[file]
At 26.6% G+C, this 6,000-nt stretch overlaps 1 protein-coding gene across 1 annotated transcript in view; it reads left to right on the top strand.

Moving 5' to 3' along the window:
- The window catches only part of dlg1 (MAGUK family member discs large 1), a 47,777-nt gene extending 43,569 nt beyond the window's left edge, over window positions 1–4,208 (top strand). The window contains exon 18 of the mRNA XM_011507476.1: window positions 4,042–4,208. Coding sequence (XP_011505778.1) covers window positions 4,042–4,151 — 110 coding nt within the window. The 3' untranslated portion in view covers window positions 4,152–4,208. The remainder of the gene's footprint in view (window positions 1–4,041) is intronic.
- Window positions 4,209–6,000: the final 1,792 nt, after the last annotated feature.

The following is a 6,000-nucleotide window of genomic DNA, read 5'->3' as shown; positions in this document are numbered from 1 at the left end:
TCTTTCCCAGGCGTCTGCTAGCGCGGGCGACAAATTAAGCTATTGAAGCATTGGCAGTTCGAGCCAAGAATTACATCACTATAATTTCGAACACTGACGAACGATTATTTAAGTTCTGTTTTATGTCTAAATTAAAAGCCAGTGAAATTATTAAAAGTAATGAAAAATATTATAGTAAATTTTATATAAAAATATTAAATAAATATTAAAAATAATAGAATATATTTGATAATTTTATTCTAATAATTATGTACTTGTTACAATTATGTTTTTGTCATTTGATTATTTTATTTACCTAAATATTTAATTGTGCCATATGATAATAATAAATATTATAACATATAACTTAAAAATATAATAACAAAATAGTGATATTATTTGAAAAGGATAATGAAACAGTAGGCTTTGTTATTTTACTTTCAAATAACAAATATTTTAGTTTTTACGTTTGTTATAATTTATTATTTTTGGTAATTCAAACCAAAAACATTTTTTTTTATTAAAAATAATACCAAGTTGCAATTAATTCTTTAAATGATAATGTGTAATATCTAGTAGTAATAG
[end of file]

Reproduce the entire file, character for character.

At 26.6% G+C, this 6,000-nt stretch overlaps 1 protein-coding gene across 1 annotated transcript in view; it reads left to right on the top strand.

Moving 5' to 3' along the window:
- The window catches only part of dlg1 (MAGUK family member discs large 1), a 47,777-nt gene extending 43,569 nt beyond the window's left edge, over window positions 1–4,208 (top strand). The window contains exon 18 of the mRNA XM_011507476.1: window positions 4,042–4,208. Coding sequence (XP_011505778.1) covers window positions 4,042–4,151 — 110 coding nt within the window. The 3' untranslated portion in view covers window positions 4,152–4,208. The remainder of the gene's footprint in view (window positions 1–4,041) is intronic.
- Window positions 4,209–6,000: the final 1,792 nt, after the last annotated feature.

The following is a 6,000-nucleotide window of genomic DNA, read 5'->3' as shown; positions in this document are numbered from 1 at the left end:
TCTTTCCCAGGCGTCTGCTAGCGCGGGCGACAAATTAAGCTATTGAAGCATTGGCAGTTCGAGCCAAGAATTACATCACTATAATTTCGAACACTGACGAACGATTATTTAAGTTCTGTTTTATGTCTAAATTAAAAGCCAGTGAAATTATTAAAAGTAATGAAAAATATTATAGTAAATTTTATATAAAAATATTAAATAAATATTAAAAATAATAGAATATATTTGATAATTTTATTCTAATAATTATGTACTTGTTACAATTATGTTTTTGTCATTTGATTATTTTATTTACCTAAATATTTAATTGTGCCATATGATAATAATAAATATTATAACATATAACTTAAAAATATAATAACAAAATAGTGATATTATTTGAAAAGGATAATGAAACAGTAGGCTTTGTTATTTTACTTTCAAATAACAAATATTTTAGTTTTTACGTTTGTTATAATTTATTATTTTTGGTAATTCAAACCAAAAACATTTTTTTTTATTAAAAATAATACCAAGTTGCAATTAATTCTTTAAATGATAATGTGTAATATCTAGTAGTAATAG